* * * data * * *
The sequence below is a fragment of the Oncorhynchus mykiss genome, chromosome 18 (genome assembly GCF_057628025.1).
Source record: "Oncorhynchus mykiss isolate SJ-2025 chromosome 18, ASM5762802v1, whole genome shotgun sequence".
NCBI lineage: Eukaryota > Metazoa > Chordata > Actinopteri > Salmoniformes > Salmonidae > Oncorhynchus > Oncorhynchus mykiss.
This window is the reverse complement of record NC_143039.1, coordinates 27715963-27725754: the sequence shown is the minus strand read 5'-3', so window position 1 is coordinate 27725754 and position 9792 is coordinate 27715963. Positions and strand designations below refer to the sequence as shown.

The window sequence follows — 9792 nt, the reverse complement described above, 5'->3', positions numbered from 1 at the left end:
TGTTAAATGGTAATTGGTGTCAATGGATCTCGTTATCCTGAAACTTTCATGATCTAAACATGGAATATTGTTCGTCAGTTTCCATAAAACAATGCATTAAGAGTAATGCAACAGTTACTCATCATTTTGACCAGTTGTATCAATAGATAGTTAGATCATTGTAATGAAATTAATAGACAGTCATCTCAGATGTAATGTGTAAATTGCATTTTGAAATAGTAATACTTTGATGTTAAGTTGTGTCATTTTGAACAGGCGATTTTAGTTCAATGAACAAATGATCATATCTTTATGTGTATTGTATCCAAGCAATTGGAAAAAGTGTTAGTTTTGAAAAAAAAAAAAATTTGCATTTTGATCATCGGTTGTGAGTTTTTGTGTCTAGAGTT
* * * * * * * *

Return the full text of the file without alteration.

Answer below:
The sequence below is a fragment of the Oncorhynchus mykiss genome, chromosome 18 (genome assembly GCF_057628025.1).
Source record: "Oncorhynchus mykiss isolate SJ-2025 chromosome 18, ASM5762802v1, whole genome shotgun sequence".
NCBI lineage: Eukaryota > Metazoa > Chordata > Actinopteri > Salmoniformes > Salmonidae > Oncorhynchus > Oncorhynchus mykiss.
This window is the reverse complement of record NC_143039.1, coordinates 27715963-27725754: the sequence shown is the minus strand read 5'-3', so window position 1 is coordinate 27725754 and position 9792 is coordinate 27715963. Positions and strand designations below refer to the sequence as shown.

The window sequence follows — 9792 nt, the reverse complement described above, 5'->3', positions numbered from 1 at the left end:
TGTTAAATGGTAATTGGTGTCAATGGATCTCGTTATCCTGAAACTTTCATGATCTAAACATGGAATATTGTTCGTCAGTTTCCATAAAACAATGCATTAAGAGTAATGCAACAGTTACTCATCATTTTGACCAGTTGTATCAATAGATAGTTAGATCATTGTAATGAAATTAATAGACAGTCATCTCAGATGTAATGTGTAAATTGCATTTTGAAATAGTAATACTTTGATGTTAAGTTGTGTCATTTTGAACAGGCGATTTTAGTTCAATGAACAAATGATCATATCTTTATGTGTATTGTATCCAAGCAATTGGAAAAAGTGTTAGTTTTGAAAAAAAAAAAAATTTGCATTTTGATCATCGGTTGTGAGTTTTTGTGTCTAGAGTT